Actually, scratch that. I didn't make a special dinner for him last year. Just this outrageous mess of a cake. I think we went out for barbecue instead. Probably a smart move, given that cake. Yikes.
The year before that, I made a greatest hits menu of Dan's favorite foods: short ribs, chicken liver pate, chocolate-hazelnut cake. It took a lot of cajoling to get that list out of him, something I didn't want to repeat again this year. After asking oh, two...or five times, "Is there anything special you want for your birthday?" and getting no feedback, I gave up and decided to figure it out myself. I live with the guy, I know what he likes.
Namely: chicken thighs.
We eat chicken thighs all the time--they are cheap, delicious, and cook up fast on a busy week night. Usually I slather them with mustard and roast them in a cast iron skillet in the oven. Tasty, but not really birthday-worthy.
And then I thought of a long-ago bookmarked recipe for Suzanne Goin's devil's chicken thighs. (Which also reminded me to make Dan's other favorite food: deviled eggs.) The dish is similar to my slapdash-mustardy version, but much, much fancier. It involves three types of herbs, brown butter breadcrumbs, shallots, vermouth, and, yes, a Dijon mustard marinade. You serve the whole thing atop a pile of melted braised leeks.
I know, that sounds really fussy. Maybe this dish might be a little labor-intensive for your average weeknight, but for a special occasion--perhaps a party for your favorite person who happens to love chicken thighs and is very, very cute--this will fit the bill nicely.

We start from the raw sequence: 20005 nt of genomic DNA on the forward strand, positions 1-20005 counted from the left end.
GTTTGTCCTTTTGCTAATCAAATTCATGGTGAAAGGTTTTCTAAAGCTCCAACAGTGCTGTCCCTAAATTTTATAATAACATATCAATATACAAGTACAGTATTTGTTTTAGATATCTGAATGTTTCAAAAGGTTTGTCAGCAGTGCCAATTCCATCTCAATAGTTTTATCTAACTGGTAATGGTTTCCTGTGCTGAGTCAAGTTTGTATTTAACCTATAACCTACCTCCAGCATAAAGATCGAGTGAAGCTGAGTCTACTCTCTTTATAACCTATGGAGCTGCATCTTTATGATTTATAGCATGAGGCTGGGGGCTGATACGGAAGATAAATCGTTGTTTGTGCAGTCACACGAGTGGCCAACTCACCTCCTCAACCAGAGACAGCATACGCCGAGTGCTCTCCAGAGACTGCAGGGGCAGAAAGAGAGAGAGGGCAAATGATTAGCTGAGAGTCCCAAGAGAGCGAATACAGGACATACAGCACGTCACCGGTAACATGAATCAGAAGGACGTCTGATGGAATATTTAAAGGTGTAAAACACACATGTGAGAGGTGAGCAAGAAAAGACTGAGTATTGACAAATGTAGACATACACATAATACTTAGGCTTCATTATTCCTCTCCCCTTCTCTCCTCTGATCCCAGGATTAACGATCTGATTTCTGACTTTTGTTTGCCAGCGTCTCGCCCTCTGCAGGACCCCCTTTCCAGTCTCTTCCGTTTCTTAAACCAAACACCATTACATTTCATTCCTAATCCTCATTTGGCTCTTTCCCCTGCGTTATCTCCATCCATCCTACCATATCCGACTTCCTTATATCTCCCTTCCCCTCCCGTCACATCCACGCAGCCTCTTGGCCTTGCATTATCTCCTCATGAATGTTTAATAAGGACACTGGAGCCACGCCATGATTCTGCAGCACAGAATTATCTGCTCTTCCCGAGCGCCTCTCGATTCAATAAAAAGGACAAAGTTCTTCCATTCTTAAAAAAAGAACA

Birthday dinner for Daniel
Smoked salmon and creme fraiche on puff pastry
Devil's chicken thighs with braised leeks
Devil's chicken thighs
Adapted from Smitten Kitchen and Sunday Suppers at Lucques. If you are going to make the braised leeks, I recommend doing them first. They can sit while you make the chicken and reheat very well.
(Makes 12 thighs, which serves six people)
12 chicken thighs, trimmed of excess skin and fat
1 cup thinly sliced onion
3 Tbsp. plus 1 tsp. thyme leaves
2 chiles de arbol, thinly sliced on the diagonal (I substituted 1 Tbsp. dried red pepper flakes)
2 fresh bay leaves, thinly sliced, or 2 dried leaves, crumbled
3/4 cup dry vermouth (or white wine)
2 cups fresh breadcrumbs
5 Tbsp. unsalted butter
2 Tbsp. chopped flat-leaf parsley
1/2 cup finely diced shallots
1/2 cup Dijon mustard
2 tsp. chopped tarragon
2 Tbsp. extra-virgin olive oil
3/4 cup chicken stock
Salt and freshly ground black pepper
Braised leeks (recipe below)
Place the chicken thighs in a large bowl with the onion, 2 Tbsp. thyme, chiles, bay leaves, and 1/4 cup vermouth (or white wine). Using your hands, toss to coat the chicken well. Cover and refrigerate for at least 4 hours, or overnight.
Place the breadcrumbs in a medium bowl. Heat a large saute pan over medium heat for 1 minute. Add 3 tablespoons butter, and cook until it turns brown and smells nutty. Pour the melted browned butter over the breadcrumbs. Wait 1 minute, then add the parsley and 1 tablespoon thyme. Stir until combined. Set aside.
Preheat your oven to 375 degrees. Return the saute pan to medium heat for 1 minute. Add the remaining tablespoons butter, and when it foams, add the shallots and remaining 1 teaspoon thyme. Saute about 2 minutes, until the shallots are translucent. Add the remaining 1/2 cup vermouth (or white wine) and reduce by half. Transfer to a bowl and let the mixture cool for a few minutes. Whisk in the mustard, egg, tarragon, and a pinch of black pepper.